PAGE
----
Accurately representing modern warfare has been another matter entirely. To the best of my knowledge, Paul Gross's Hyena Road remains one of the most accurate attempts to dramatize a modern conflict (unsurprising, as Gross himself actually visited Afghanistan and accompanied soldiers in the field). With other films, it is harder to say. When The Hurt Locker was released, it sparked a wave of controversy in terms of its depiction of EOD activities in Iraq. Some were quick to dismiss the film as unrealistic, usually pointing to the actions of its protagonist, while others claimed it was fairly true to real life.

On the other hand, Call of Duty: Modern Warfare is not in fact an accurate representation. Although the game is called Modern Warfare, the series refrains from using any real conflicts; instead focusing on a non-existant Civil War in Russia that somehow escalates into a full-scale invasion of the United States at the start of Modern Warfare 3. In short, the narrative is structured in a manner more closely resembling World War II than any actual modern conflict. This in itself isn't surprising, seeing as Call of Duty started out focusing on various campaigns of World War II before trying something new with Modern Warfare and moving into science fiction with Black Ops and the upcoming Infinite Warfare.

There are a lot of details ignored in the games. One notable example is that real-life modern warfare hardly consists of the level of action featured in Call of Duty. Across all three games, the player is quickly thrown into a series of dangerous situations. Usually, they move from one battlefield to the next, taking out several enemies along the way and never getting much of a break. In reality, the actual situations of combat would be isolated moments, with large stretches of time in between. It's actually not that unusual now for some soldiers to go through an entire tour without ever once leaving their base.

If Call of Duty wanted to accurately represent modern warfare, most of the game would instead be focused on the player being stationed at an army camp and waiting for something to happen, receiving short missions once in a while, and then returning. It would be more reminiscent of Jarhead than Black Hawk Down. The former provides a solid illustration of the tediousness that often comes with modern warfare. Much of it involves basically waiting for something to happen. Swofford never gets his assignment, something surprisingly true of many soldiers deployed to Iraq and Afghanistan. Even when he starts to get anywhere near the action at the film's end, it's only a series of short moments in between long and tedious sessions at the camp.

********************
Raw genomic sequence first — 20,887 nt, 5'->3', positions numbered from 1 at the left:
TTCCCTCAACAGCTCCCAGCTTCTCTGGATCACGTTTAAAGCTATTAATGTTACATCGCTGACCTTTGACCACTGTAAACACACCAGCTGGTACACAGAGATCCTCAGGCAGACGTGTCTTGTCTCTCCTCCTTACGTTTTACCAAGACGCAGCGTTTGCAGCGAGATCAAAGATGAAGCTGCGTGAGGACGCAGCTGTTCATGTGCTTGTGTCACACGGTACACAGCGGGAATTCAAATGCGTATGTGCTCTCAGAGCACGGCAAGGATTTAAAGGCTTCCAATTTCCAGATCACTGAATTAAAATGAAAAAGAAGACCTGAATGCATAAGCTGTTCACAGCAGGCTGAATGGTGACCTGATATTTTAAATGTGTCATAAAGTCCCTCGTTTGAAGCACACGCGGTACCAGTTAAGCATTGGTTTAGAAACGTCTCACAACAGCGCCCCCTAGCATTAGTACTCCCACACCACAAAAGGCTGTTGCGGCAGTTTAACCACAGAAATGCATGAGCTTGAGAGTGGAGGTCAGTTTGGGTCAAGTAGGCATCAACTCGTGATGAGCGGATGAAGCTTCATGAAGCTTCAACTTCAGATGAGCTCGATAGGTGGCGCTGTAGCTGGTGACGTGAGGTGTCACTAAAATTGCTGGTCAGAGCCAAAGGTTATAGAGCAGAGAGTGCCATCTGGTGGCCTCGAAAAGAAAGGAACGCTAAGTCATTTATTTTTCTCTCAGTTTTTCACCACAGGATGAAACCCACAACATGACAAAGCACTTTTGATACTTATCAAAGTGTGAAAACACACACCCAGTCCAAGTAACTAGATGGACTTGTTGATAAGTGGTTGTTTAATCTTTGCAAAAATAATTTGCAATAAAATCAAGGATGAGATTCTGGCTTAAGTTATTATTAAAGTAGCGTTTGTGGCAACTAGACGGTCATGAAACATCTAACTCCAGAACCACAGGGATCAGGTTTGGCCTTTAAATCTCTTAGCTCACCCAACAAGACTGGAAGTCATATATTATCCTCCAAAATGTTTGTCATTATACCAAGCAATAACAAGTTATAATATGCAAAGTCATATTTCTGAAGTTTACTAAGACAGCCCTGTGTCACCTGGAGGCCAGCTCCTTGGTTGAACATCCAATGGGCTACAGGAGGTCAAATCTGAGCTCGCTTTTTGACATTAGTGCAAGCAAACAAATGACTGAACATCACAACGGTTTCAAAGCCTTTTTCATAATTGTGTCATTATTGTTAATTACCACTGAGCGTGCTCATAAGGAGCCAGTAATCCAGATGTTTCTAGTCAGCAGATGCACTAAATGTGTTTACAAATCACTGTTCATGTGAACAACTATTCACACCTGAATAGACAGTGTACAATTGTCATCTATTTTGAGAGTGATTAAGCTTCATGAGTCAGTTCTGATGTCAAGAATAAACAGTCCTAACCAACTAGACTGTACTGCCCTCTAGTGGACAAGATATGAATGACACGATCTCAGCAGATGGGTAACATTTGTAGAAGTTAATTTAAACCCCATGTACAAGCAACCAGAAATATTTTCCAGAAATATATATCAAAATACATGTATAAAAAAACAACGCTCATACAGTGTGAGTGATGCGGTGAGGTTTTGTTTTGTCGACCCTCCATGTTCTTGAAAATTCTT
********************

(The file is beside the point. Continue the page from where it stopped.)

In this sense, The Hurt Locker comes much closer to showing modern warfare realistically than Call of Duty. While the danger is always present, it isn't as straight forward as taking out the enemy. We see this in the tensions between the three protagonists James (Jeremy Renner), Sanborn (Anthony Mackie) and Eldridge (Brian Geraghty). The biggest threat in most of the film is the possibility of hidden bombs, rather than enemy soldiers that can be taken out. In fact, for much of the film, the "terrorists" remain unseen, only appearing when they are visible to James and his partners (and even then, the viewer is often denied a clear view of them).

There are very few scenes in which James has to deal with any enemies. In one notable instance, he and Sanborn have to outwit a sniper, though this is hardly the chaos one would see in Call of Duty. Instead of aiming and taking the shot, the film draws out the sniper duel, emphasizing the slow waiting that is required to make a precise hit. Only one shot is ever fired at a time, and they all occur in between drawn-out shots of Sanborn and James trying to aim the rifle.

Later in the same film, James is investigating a bombing at a gas station, and correctly deduces roughly where the insurgents responsible would have been operating from. In Call of Duty, this would have been a whole level, in which the player would be responsible for tracking down the terrorists. Instead, Sanborn and Eldridge rightly point out that chasing them is reckless and irresponsible, and James' attempt to do what could easily have happened in Call of Duty results in Eldridge being shot.